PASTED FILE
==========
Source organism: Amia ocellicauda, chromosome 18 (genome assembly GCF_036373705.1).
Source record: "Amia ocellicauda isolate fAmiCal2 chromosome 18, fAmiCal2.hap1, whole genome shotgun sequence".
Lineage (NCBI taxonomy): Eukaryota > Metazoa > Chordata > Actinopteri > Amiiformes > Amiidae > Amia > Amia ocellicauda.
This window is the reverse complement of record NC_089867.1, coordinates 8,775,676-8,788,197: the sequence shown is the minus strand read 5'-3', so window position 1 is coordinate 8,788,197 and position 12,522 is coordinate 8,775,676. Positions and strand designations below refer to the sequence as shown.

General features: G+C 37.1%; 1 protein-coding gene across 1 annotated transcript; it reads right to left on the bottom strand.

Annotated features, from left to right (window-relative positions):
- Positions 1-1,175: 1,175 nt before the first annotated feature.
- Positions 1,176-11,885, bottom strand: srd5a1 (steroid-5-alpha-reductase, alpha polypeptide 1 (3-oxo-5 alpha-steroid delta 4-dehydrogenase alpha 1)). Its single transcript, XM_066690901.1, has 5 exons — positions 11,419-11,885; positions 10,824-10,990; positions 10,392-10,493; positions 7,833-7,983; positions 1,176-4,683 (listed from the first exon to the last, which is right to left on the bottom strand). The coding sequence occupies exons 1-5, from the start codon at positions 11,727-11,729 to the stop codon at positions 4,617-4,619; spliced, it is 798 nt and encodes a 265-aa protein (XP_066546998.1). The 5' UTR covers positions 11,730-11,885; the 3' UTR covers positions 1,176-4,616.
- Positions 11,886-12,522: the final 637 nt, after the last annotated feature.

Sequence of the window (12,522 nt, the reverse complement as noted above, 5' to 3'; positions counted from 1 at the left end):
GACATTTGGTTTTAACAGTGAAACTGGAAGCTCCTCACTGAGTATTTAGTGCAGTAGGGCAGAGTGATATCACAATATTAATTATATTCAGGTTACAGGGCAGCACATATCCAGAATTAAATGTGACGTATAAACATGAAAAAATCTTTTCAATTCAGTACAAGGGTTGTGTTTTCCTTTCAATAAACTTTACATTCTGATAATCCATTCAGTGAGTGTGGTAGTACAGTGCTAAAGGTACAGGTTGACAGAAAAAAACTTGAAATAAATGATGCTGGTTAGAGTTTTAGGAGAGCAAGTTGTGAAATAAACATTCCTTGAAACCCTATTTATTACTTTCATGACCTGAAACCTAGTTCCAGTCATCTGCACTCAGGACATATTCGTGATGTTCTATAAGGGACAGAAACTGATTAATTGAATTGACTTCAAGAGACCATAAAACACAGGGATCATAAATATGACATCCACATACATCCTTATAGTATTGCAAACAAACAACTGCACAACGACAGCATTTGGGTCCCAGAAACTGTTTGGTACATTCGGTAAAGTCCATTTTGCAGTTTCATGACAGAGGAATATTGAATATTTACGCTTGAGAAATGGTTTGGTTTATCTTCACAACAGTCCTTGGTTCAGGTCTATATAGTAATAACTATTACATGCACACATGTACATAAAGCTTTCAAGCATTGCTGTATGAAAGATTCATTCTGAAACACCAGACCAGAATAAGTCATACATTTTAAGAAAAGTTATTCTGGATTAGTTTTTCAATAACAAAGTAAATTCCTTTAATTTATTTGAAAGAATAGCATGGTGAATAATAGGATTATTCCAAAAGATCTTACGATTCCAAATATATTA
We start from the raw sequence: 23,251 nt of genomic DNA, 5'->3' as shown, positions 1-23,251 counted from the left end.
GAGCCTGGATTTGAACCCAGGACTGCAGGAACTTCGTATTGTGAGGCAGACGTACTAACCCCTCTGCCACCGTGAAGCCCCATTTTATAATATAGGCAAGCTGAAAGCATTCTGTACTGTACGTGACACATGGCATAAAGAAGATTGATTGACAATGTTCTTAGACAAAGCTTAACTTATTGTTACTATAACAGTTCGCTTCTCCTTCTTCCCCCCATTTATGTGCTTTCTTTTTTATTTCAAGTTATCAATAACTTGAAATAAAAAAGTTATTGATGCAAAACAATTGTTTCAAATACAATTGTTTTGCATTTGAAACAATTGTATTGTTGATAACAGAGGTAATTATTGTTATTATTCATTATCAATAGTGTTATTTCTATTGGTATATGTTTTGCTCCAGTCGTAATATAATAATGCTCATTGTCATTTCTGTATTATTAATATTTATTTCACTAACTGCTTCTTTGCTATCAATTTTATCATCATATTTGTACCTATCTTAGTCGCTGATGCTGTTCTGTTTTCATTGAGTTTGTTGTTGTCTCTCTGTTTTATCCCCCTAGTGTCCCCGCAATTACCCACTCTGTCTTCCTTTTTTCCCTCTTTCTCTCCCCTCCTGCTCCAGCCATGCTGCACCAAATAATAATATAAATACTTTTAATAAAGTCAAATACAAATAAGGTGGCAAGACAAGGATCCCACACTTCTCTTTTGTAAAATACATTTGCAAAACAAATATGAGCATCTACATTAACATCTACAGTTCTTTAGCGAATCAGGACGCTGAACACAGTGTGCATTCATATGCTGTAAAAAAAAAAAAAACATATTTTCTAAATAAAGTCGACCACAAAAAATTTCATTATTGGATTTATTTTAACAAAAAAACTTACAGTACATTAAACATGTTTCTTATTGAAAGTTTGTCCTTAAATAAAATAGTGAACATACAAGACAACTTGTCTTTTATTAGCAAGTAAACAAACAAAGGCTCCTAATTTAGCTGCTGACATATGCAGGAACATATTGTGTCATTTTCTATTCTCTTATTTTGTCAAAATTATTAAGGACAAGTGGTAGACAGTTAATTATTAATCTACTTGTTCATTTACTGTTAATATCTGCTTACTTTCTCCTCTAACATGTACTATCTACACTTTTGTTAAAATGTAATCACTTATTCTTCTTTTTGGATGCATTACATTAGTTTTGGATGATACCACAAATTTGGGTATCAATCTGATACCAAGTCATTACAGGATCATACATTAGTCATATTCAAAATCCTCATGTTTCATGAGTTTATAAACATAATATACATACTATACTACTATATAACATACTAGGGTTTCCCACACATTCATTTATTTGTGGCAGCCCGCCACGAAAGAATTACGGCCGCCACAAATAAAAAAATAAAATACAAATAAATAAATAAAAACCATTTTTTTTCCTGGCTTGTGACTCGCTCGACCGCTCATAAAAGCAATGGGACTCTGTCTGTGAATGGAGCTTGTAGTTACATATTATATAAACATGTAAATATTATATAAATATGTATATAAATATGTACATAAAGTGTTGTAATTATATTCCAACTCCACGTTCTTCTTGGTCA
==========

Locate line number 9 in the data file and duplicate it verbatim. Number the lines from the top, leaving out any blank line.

- Positions 11,886-12,522: the final 637 nt, after the last annotated feature.